Mark Hughes: We have had extensive periods of consultation and meetings on a very frequent basis. The Home Secretary has invited many of us representatives of the CSP community to meetings with her on two occasions before this, as well as to many working-level meetings with various Home Office officials. We discussed
On the point about the future, which is important here, the Bill itself clearly specifies and puts in place a regime whereby consultation is enshrined in the legislation through the consultation process that has to happen before a notice is issued and, indeed, because the reconstituted technical advisory board can be called to come together at any time. That power did not exist in the past. The consultation is in a better place and I think that the Bill itself will help to ensure that that continues in future, because it will be a point of law.
Mark Hughes: There is nothing that we have yet come across that we think is technically not deliverable. However, I will caveat that by saying that we provide many different services. There are different service providers that do different types of things and operate their communications networks differently from us. I can only really comment on BT and our networks, both mobile and fixed, but from where we are coming from it is—
Mark Hughes: What I would say is that, as I said at the beginning, the things in the Bill that we need to retain are what bits we can do technically. We have not yet gone through in detail how we constitute some of that information, because we have not yet done it. I cannot comment on something that we have not done yet, but on the face of it, it does not look unfeasible.
Q Peter Kyle: To follow up briefly on Mr Matheson’s question about security, I hear your answer, which is quite broad. I will rephrase the question in this way: would existing BT customers expect a different level of security protection for their data once the Bill is enabled and passed, compared with what they expect and what is at their disposal today?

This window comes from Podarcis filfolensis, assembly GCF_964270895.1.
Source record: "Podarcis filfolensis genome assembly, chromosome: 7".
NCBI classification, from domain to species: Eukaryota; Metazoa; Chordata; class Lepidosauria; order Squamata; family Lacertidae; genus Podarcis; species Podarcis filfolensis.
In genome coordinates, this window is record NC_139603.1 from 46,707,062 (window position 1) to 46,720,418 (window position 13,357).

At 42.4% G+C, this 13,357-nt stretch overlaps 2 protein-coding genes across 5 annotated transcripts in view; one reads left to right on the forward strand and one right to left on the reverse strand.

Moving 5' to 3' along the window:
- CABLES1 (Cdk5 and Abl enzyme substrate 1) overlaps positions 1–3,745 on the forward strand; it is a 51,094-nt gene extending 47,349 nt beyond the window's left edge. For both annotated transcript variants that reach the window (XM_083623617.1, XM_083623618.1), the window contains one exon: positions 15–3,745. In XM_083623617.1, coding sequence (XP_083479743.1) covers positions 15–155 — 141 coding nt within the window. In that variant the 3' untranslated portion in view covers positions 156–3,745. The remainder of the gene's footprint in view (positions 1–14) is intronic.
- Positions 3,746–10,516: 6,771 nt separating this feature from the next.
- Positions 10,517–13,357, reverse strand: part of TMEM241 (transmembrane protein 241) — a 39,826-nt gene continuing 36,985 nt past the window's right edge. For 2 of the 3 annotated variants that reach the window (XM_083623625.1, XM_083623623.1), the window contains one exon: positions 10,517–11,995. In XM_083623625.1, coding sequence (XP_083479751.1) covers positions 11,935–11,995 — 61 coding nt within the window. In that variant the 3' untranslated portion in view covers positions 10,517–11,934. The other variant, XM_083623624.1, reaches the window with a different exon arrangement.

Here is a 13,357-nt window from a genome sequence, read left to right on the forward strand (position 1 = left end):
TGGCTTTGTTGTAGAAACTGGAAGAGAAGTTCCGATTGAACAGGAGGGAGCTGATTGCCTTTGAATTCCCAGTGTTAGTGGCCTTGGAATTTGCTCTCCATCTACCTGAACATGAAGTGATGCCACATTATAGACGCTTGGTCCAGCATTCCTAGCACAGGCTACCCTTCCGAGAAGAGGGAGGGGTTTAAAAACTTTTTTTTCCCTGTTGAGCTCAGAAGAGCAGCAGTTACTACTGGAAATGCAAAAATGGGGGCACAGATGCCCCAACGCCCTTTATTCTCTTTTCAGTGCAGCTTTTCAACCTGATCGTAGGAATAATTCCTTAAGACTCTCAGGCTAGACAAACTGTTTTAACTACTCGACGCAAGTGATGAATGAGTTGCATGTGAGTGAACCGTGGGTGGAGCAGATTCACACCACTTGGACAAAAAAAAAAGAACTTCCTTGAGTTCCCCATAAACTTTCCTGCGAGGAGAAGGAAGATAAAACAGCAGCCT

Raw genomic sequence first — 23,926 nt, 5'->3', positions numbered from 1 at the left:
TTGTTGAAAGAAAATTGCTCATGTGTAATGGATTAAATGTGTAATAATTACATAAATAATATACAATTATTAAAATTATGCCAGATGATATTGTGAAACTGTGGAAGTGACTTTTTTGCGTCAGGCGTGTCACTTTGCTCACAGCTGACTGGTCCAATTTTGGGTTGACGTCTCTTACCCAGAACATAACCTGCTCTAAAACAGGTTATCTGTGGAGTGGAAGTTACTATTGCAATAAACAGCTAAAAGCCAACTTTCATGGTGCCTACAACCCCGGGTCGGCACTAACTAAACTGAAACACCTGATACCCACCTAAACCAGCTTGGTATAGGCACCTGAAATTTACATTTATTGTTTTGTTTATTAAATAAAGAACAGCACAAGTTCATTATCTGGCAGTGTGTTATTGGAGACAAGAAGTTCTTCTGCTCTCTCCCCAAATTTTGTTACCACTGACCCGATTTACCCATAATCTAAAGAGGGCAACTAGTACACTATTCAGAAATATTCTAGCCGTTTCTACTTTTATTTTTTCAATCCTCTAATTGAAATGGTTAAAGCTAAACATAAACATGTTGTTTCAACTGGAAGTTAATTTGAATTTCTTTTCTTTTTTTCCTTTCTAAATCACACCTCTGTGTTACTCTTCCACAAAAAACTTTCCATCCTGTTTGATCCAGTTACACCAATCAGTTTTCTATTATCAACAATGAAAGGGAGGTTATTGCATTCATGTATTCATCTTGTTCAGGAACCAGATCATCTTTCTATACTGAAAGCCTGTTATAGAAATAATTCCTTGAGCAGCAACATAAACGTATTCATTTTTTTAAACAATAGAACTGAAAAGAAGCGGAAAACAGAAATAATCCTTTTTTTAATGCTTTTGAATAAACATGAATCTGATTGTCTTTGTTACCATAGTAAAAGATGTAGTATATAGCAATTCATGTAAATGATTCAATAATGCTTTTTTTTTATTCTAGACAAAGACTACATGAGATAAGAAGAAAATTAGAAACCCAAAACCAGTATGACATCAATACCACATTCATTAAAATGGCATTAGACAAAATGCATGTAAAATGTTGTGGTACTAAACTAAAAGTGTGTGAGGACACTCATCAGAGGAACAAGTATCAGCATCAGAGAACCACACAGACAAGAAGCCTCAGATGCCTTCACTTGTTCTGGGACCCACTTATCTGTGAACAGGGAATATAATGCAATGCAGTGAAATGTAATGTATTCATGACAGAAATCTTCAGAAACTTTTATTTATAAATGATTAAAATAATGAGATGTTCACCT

Mark Hughes: Again, different types of data, depending on the concentration, volume and type of data, require different levels of security. We always assess the risk of that data becoming exposed in a way that it should not, and we assess the security against that clearly.
Q Peter Kyle: Are you saying that because the quantity and volume of data being stored will increase and you are storing it for longer, those are two contributing factors that could potentially lead to the weakening of security?
Mark Hughes: No. On the contrary, because that is the case, we will assess it and have to put additional security controls around those data. Again, some of those data sets do not currently exist. In assessing how we would build the storage for those data sets, we would obviously factor in security, and some of the factors would include the volume and type of data, which would lead to the solution that we put in place. That is part of some of the cost estimates that have been worked through in the pamphlet produced by the Home Office.
Q Gavin Newlands (Paisley and Renfrewshire North) (SNP): This is a quick follow-up to a question Mr Starmer asked earlier about ICRs as they relate specifically to mobile devices. The example that he gave involved a football app, but let us use Facebook as an example, as it may be of use in investigations. Facebook and apps like it have lots of background processes that generate thousands of ICRs. Is there any way of ascertaining whether an ICR is created manually or automatically by the app?
Mark Hughes: I think there is a principle here. Again, it is enshrined in the Bill to a certain extent, but I make the point now. The organisation that holds the data closest to source is the one that should be subject to the powers. That is the one that should be retaining and having to disclose data under the Bill as it stands. For example, you mentioned Facebook. If Facebook has those data, they are the ones you would have to ask about how they would go about retaining and disclosing it.
Q Gavin Newlands: I understand that, but would it be technically possible to understand whether somebody has pressed a button to create that record or whether the app has done it?
Mark Hughes: I would have to look specifically at the details around it. If it generated an internet connection record that was a website visit, for example, that might be something that we retained, but it would be very difficult for me to comment specifically on that without knowing the exact details. It depends on the engineering of the services and networks, but in principle, if Facebook had that data, then they are the ones that should be subject to the law. We are considering whether to propose an amendment to the Home Office on the third party data question, which is the case in point here, and how that should be approached. We think that the principle is that other providers who have that data are the ones who should be subject to it, and that it should be explicit in the Bill.